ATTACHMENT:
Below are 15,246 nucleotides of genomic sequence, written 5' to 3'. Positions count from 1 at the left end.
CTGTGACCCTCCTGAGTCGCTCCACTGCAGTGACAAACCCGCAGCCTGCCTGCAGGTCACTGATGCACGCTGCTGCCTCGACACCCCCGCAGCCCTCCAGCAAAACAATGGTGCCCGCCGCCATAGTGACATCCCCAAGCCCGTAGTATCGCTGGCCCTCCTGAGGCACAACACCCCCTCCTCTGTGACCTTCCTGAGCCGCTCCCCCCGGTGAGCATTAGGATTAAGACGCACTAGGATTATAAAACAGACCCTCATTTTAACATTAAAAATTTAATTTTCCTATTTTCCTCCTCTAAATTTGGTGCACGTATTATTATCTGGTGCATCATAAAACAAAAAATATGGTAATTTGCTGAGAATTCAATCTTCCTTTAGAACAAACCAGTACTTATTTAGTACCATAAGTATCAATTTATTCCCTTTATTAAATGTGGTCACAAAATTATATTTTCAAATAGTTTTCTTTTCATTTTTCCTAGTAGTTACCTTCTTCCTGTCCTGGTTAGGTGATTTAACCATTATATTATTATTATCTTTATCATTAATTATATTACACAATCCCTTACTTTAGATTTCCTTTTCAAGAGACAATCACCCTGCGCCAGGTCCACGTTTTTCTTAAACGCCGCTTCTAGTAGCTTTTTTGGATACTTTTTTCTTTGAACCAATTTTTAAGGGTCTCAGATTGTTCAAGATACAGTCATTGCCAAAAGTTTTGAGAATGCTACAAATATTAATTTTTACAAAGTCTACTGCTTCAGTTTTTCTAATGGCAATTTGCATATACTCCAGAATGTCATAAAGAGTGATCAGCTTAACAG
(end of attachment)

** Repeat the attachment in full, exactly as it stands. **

Below are 15,246 nucleotides of genomic sequence, written 5' to 3'. Positions count from 1 at the left end.
CTGTGACCCTCCTGAGTCGCTCCACTGCAGTGACAAACCCGCAGCCTGCCTGCAGGTCACTGATGCACGCTGCTGCCTCGACACCCCCGCAGCCCTCCAGCAAAACAATGGTGCCCGCCGCCATAGTGACATCCCCAAGCCCGTAGTATCGCTGGCCCTCCTGAGGCACAACACCCCCTCCTCTGTGACCTTCCTGAGCCGCTCCCCCCGGTGAGCATTAGGATTAAGACGCACTAGGATTATAAAACAGACCCTCATTTTAACATTAAAAATTTAATTTTCCTATTTTCCTCCTCTAAATTTGGTGCACGTATTATTATCTGGTGCATCATAAAACAAAAAATATGGTAATTTGCTGAGAATTCAATCTTCCTTTAGAACAAACCAGTACTTATTTAGTACCATAAGTATCAATTTATTCCCTTTATTAAATGTGGTCACAAAATTATATTTTCAAATAGTTTTCTTTTCATTTTTCCTAGTAGTTACCTTCTTCCTGTCCTGGTTAGGTGATTTAACCATTATATTATTATTATCTTTATCATTAATTATATTACACAATCCCTTACTTTAGATTTCCTTTTCAAGAGACAATCACCCTGCGCCAGGTCCACGTTTTTCTTAAACGCCGCTTCTAGTAGCTTTTTTGGATACTTTTTTCTTTGAACCAATTTTTAAGGGTCTCAGATTGTTCAAGATACAGTCATTGCCAAAAGTTTTGAGAATGCTACAAATATTAATTTTTACAAAGTCTACTGCTTCAGTTTTTCTAATGGCAATTTGCATATACTCCAGAATGTCATAAAGAGTGATCAGCTTAACAG